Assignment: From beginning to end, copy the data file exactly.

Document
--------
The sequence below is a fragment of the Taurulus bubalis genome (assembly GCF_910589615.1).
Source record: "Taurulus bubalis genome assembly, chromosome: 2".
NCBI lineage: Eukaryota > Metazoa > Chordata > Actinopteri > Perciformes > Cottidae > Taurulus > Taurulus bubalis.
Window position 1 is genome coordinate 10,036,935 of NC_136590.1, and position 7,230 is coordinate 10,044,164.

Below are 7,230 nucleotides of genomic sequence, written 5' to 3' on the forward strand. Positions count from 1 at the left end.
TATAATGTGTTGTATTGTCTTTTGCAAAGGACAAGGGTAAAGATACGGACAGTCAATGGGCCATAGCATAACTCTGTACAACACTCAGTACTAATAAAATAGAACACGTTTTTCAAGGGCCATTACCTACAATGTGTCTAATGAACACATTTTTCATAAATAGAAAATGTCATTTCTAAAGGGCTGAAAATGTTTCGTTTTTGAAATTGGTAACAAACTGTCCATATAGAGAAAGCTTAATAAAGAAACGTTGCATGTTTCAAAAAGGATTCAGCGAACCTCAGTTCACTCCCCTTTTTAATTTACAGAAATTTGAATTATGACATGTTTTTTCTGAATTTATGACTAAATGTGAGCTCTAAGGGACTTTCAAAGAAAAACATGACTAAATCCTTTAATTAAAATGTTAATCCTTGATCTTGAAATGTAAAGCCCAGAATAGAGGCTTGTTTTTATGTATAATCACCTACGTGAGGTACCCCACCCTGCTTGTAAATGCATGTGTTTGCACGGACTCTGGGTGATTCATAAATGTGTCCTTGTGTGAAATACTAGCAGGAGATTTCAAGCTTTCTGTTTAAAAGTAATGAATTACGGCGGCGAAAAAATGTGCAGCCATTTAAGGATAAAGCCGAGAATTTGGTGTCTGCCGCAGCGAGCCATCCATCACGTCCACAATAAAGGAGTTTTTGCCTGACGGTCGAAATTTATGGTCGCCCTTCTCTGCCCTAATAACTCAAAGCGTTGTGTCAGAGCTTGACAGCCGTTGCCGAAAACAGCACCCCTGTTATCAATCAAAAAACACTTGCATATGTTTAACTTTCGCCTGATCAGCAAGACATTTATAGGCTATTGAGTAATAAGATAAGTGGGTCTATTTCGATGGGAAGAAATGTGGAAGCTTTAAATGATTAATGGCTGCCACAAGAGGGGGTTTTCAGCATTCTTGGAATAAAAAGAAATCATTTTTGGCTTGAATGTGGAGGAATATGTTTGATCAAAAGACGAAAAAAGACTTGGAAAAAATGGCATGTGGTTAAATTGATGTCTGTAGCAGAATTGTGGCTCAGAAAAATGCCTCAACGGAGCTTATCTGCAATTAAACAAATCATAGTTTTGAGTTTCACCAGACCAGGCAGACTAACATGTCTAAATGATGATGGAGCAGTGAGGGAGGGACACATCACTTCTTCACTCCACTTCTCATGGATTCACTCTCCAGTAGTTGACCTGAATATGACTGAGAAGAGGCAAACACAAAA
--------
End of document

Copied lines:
The sequence below is a fragment of the Taurulus bubalis genome (assembly GCF_910589615.1).
Source record: "Taurulus bubalis genome assembly, chromosome: 2".
NCBI lineage: Eukaryota > Metazoa > Chordata > Actinopteri > Perciformes > Cottidae > Taurulus > Taurulus bubalis.
Window position 1 is genome coordinate 10,036,935 of NC_136590.1, and position 7,230 is coordinate 10,044,164.

Below are 7,230 nucleotides of genomic sequence, written 5' to 3' on the forward strand. Positions count from 1 at the left end.
TATAATGTGTTGTATTGTCTTTTGCAAAGGACAAGGGTAAAGATACGGACAGTCAATGGGCCATAGCATAACTCTGTACAACACTCAGTACTAATAAAATAGAACACGTTTTTCAAGGGCCATTACCTACAATGTGTCTAATGAACACATTTTTCATAAATAGAAAATGTCATTTCTAAAGGGCTGAAAATGTTTCGTTTTTGAAATTGGTAACAAACTGTCCATATAGAGAAAGCTTAATAAAGAAACGTTGCATGTTTCAAAAAGGATTCAGCGAACCTCAGTTCACTCCCCTTTTTAATTTACAGAAATTTGAATTATGACATGTTTTTTCTGAATTTATGACTAAATGTGAGCTCTAAGGGACTTTCAAAGAAAAACATGACTAAATCCTTTAATTAAAATGTTAATCCTTGATCTTGAAATGTAAAGCCCAGAATAGAGGCTTGTTTTTATGTATAATCACCTACGTGAGGTACCCCACCCTGCTTGTAAATGCATGTGTTTGCACGGACTCTGGGTGATTCATAAATGTGTCCTTGTGTGAAATACTAGCAGGAGATTTCAAGCTTTCTGTTTAAAAGTAATGAATTACGGCGGCGAAAAAATGTGCAGCCATTTAAGGATAAAGCCGAGAATTTGGTGTCTGCCGCAGCGAGCCATCCATCACGTCCACAATAAAGGAGTTTTTGCCTGACGGTCGAAATTTATGGTCGCCCTTCTCTGCCCTAATAACTCAAAGCGTTGTGTCAGAGCTTGACAGCCGTTGCCGAAAACAGCACCCCTGTTATCAATCAAAAAACACTTGCATATGTTTAACTTTCGCCTGATCAGCAAGACATTTATAGGCTATTGAGTAATAAGATAAGTGGGTCTATTTCGATGGGAAGAAATGTGGAAGCTTTAAATGATTAATGGCTGCCACAAGAGGGGGTTTTCAGCATTCTTGGAATAAAAAGAAATCATTTTTGGCTTGAATGTGGAGGAATATGTTTGATCAAAAGACGAAAAAAGACTTGGAAAAAATGGCATGTGGTTAAATTGATGTCTGTAGCAGAATTGTGGCTCAGAAAAATGCCTCAACGGAGCTTATCTGCAATTAAACAAATCATAGTTTTGAGTTTCACCAGACCAGGCAGACTAACATGTCTAAATGATGATGGAGCAGTGAGGGAGGGACACATCACTTCTTCACTCCACTTCTCATGGATTCACTCTCCAGTAGTTGACCTGAATATGACTGAGAAGAGGCAAACACAAAA